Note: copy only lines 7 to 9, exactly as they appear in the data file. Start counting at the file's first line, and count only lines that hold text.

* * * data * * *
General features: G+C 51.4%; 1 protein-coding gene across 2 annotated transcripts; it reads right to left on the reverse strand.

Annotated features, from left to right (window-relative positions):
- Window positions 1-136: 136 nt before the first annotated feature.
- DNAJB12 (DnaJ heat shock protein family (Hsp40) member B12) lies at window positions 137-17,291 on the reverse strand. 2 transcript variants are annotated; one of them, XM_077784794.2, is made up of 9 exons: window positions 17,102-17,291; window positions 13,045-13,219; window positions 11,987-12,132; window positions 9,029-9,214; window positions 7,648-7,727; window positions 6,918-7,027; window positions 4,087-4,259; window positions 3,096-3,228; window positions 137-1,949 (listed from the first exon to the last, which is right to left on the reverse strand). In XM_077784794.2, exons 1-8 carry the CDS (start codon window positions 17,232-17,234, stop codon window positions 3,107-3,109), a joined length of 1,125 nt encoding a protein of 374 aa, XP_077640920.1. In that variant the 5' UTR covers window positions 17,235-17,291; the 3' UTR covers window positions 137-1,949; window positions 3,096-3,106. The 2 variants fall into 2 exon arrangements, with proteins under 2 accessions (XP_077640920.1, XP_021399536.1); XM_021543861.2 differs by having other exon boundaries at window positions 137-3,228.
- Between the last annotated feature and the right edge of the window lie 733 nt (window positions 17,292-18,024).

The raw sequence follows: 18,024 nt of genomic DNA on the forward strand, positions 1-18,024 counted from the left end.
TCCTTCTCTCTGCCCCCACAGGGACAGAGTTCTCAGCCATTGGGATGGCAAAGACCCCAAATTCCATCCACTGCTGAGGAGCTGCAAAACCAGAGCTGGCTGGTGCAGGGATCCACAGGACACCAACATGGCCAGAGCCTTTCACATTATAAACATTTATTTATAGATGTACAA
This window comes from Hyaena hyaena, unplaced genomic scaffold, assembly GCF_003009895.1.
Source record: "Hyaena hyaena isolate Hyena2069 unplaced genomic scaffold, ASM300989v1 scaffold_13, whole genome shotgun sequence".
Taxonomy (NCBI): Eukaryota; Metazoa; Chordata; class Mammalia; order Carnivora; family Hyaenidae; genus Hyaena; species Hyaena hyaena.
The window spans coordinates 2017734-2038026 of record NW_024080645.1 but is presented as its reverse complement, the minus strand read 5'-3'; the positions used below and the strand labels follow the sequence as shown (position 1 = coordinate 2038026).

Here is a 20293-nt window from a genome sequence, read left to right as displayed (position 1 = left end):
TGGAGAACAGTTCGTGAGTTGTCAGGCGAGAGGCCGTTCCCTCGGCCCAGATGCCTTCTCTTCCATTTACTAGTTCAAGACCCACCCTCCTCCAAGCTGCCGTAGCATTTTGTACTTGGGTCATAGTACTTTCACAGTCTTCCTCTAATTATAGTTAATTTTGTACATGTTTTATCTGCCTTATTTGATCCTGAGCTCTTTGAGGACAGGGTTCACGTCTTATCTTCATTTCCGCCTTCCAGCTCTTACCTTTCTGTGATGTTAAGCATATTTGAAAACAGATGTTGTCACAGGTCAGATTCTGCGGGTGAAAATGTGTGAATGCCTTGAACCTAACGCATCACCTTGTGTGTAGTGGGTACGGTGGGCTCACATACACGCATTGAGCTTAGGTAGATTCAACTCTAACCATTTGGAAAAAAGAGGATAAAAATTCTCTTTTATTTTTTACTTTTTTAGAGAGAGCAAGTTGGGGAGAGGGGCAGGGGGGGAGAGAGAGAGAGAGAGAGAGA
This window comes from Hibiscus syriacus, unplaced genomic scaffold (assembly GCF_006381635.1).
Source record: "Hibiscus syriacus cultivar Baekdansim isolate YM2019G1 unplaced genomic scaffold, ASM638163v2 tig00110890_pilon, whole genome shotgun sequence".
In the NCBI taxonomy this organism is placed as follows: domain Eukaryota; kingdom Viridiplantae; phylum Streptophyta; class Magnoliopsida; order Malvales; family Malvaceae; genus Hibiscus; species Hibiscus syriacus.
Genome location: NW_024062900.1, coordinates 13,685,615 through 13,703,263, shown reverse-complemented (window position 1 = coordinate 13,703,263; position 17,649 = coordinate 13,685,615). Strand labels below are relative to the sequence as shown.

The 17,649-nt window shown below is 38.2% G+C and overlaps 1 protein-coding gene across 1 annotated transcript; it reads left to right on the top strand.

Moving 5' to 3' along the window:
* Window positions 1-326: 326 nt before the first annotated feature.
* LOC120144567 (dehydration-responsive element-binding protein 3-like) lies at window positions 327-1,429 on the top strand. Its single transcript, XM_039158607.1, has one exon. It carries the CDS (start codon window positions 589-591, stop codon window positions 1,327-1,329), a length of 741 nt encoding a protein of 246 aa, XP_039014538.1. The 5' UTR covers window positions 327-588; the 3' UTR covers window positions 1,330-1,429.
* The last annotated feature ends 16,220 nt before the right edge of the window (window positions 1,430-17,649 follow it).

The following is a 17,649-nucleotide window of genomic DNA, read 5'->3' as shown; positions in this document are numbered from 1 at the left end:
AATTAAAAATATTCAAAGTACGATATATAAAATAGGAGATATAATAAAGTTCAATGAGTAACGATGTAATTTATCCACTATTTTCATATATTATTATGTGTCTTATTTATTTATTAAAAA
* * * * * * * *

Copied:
TCCTTCTCTCTGCCCCCACAGGGACAGAGTTCTCAGCCATTGGGATGGCAAAGACCCCAAATTCCATCCACTGCTGAGGAGCTGCAAAACCAGAGCTGGCTGGTGCAGGGATCCACAGGACACCAACATGGCCAGAGCCTTTCACATTATAAACATTTATTTATAGATGTACAA
This window comes from Hyaena hyaena, unplaced genomic scaffold, assembly GCF_003009895.1.
Source record: "Hyaena hyaena isolate Hyena2069 unplaced genomic scaffold, ASM300989v1 scaffold_13, whole genome shotgun sequence".